William Carroll: The Colts just had back-to-back plays where Charles Woodson mugged Reggie Wayne directly in front of the official. (The back judge? The guy just behind the linebackers.) The side judge threw the flag on the second play (fourth-and-4, about 7 minutes left in the fourth quarter) at the feet of the back judge. There's no way he didn't see it. I dont think it is, but the inconsistency of umpiring is raising some Donaghy questions.
Doug Farrar: Wow. When was the last time that Peyton Manning threw more touchdowns to the opposition than to his own guys?
Went back and answered my own question: Sunday, September 30, 2001. Colts
lost to the Pats, 44-13, as Manning threw one touchdown and three picks. Two
were returned for touchdowns, one by Ty Law and one by Otis (My Man) Smith.
Re: officiating, I don't see it. In my opinion, the NBA had specific problems with severe unchecked incompetence and specific league-mandated preferences for years before the Donaghy thing broke, creating a perfect environment for that element. There probably haven't been more bad calls in the NFL this season; it just so happens that a high percentage of the ones that have occurred turned games around and a few were made by the same high-profile official. The first thing you have to do is to create that environment, which is why I strongly disagree with the new policy banning any criticism of officials by players, coaches and executives. There should be fair and open dialogue, and officials should be permitted to respond when they blow a call, just as they should be allowed to rebut any ill-informed criticism. The other thing has to do is to make everything reviewable, especially things that rest on judgment calls, The league is ass-backwards about this, because they think it will call the officials themselves into question when the lack of a reasonable system of checks and balances makes the process the questionable part.
Mike Tanier: Ditto Doug on the officiating. More dialog, more ability to have the refs look at the screen, or the little peepshow booth, and make the right call.
Aaron Schatz: Don't confuse human error for conspiracy.
William Carroll: I'm not saying it is a conspiracy. Just that the wild inconsistency I've seen leaves that a plausible theory for those watching casually.
Ned Macey: OK, a lot was garbage time, but at the end of the game, the teams were even in total yards. The Colts threw two picks and recovered their own fumble. The Packers fumbled twice and recovered both of them. This was a game where one team was a little better, but a couple of breaks turned it into a blowout. It was 20-14 plus two long INT returns, the first off a tipped pass when Reggie Wayne was wide-open but Manning threw too hot and too high.
The big story is the Packers' passing defense shutting down the Colts' passing offense. Clearly the timing is completely off, and if they don't have one of the top two or three pass offenses, they can't be better than about a 9-7 team. The Packers did play extremely physically with the Colts' wide receivers and only got a couple penalties called. Still, it was a pretty whistle-happy game: 21 penalties and 11 first downs by penalty. The worst was the Colts' picking up a delay of game for trying to force a false start on a punt when it was still a two-score game.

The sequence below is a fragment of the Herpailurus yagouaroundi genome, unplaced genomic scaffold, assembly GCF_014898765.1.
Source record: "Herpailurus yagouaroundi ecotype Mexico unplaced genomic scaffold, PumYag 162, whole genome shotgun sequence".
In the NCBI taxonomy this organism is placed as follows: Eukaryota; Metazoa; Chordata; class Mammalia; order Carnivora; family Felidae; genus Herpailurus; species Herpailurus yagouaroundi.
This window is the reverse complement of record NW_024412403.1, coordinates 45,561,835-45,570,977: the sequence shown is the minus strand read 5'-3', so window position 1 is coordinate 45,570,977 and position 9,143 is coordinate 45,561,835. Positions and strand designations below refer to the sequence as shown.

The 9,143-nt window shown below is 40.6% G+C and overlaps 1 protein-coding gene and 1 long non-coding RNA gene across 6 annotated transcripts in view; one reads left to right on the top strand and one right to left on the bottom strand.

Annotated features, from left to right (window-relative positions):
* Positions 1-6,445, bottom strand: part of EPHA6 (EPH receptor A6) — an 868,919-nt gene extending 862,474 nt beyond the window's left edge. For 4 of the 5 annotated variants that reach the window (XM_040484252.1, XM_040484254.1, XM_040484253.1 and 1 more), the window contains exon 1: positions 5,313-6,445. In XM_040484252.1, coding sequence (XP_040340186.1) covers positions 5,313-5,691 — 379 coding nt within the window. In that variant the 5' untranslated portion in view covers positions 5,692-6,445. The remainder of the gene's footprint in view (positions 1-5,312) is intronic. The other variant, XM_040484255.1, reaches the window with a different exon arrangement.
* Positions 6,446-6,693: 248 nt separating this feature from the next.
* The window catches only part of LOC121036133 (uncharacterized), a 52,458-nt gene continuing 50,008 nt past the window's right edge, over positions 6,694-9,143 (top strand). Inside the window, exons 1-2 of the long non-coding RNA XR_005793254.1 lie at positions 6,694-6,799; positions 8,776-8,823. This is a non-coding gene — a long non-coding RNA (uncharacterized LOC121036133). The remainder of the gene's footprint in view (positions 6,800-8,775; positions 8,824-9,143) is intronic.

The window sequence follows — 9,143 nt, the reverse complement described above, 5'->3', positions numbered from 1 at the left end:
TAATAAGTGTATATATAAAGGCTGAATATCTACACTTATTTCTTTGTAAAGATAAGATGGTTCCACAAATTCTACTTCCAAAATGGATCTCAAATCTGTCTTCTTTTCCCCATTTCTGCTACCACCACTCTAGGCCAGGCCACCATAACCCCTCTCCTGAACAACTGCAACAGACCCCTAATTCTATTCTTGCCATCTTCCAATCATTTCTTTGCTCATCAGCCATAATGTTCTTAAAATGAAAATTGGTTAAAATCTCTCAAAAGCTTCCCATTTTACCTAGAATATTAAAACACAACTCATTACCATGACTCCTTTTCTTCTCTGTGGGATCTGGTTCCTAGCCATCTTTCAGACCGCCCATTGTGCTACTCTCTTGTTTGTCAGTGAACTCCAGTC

The defense struggled early but played fine in the second half. Great game by the Packers' offensive tackles, but as usual Mike McCarthy gave them a lot of help through max protection.
Vince Verhei: I don't know whether Peyton Manning's knee is still bothering him or the Green Bay pass coverage is that good, but the deep ball was virtually removed from the Colts' playbook. Most passes were targeted short of the first down line, and they were still incomplete. His first interception hit Reggie Wayne in the hands and should have been caught, but even if the catch had been made, it still would have been fourth down for Indianapolis. It's beyond strange to see Peyton Manning turned into Joey Harrington.
In the third quarter, Green Bay was set to punt when Indy defensive back Tim Jennings was called for defensive delay-of-game. Because the question was asked in last week's Audibles comments: Yes, defensive players can be called for delay of game, when they simulate the snap count and otherwise try to bait the other team into a false start.
After Green Bay's second pick-six, they put up the non-offensive touchdown leaderboard for the past two-plus years. Chicago led the league by a wide margin. Phil Simms attributed this to their great pass rush and coverage. Dude, do you watch football games that don't involve your son?
Cleveland Browns 11 at Washington Redskins 14
Ben Riley: With two minutes left to play in the third quarter, Derek Anderson is 5-of-19 for 40 yards.
So much for the comeback. Speaking of comebacks, Shaun Alexander just had a carry -- and true to form, he lost a yard and crumpled into a ball upon first contact.
Bill Barnwell: Grass gnome got him again. Poor Shaun.
Aaron Schatz: Through a very strange turn of events, I ended up watching the Cleveland Browns in a Cleveland Browns bar for the second straight week. Last week, I was watching Monday Night Football at Conor Larkin's in Boston. This week, I ended up at the British Bankers Club in Menlo Park. I walk in a little after the second games started and find the second floor is packed with Browns fans, part of the "Bay Area Browns Backers." It is a lot more fun to watch a game surrounded by rabid fans. Of course, it is a little less fun when their quarterback can't hit the broad side of a barn.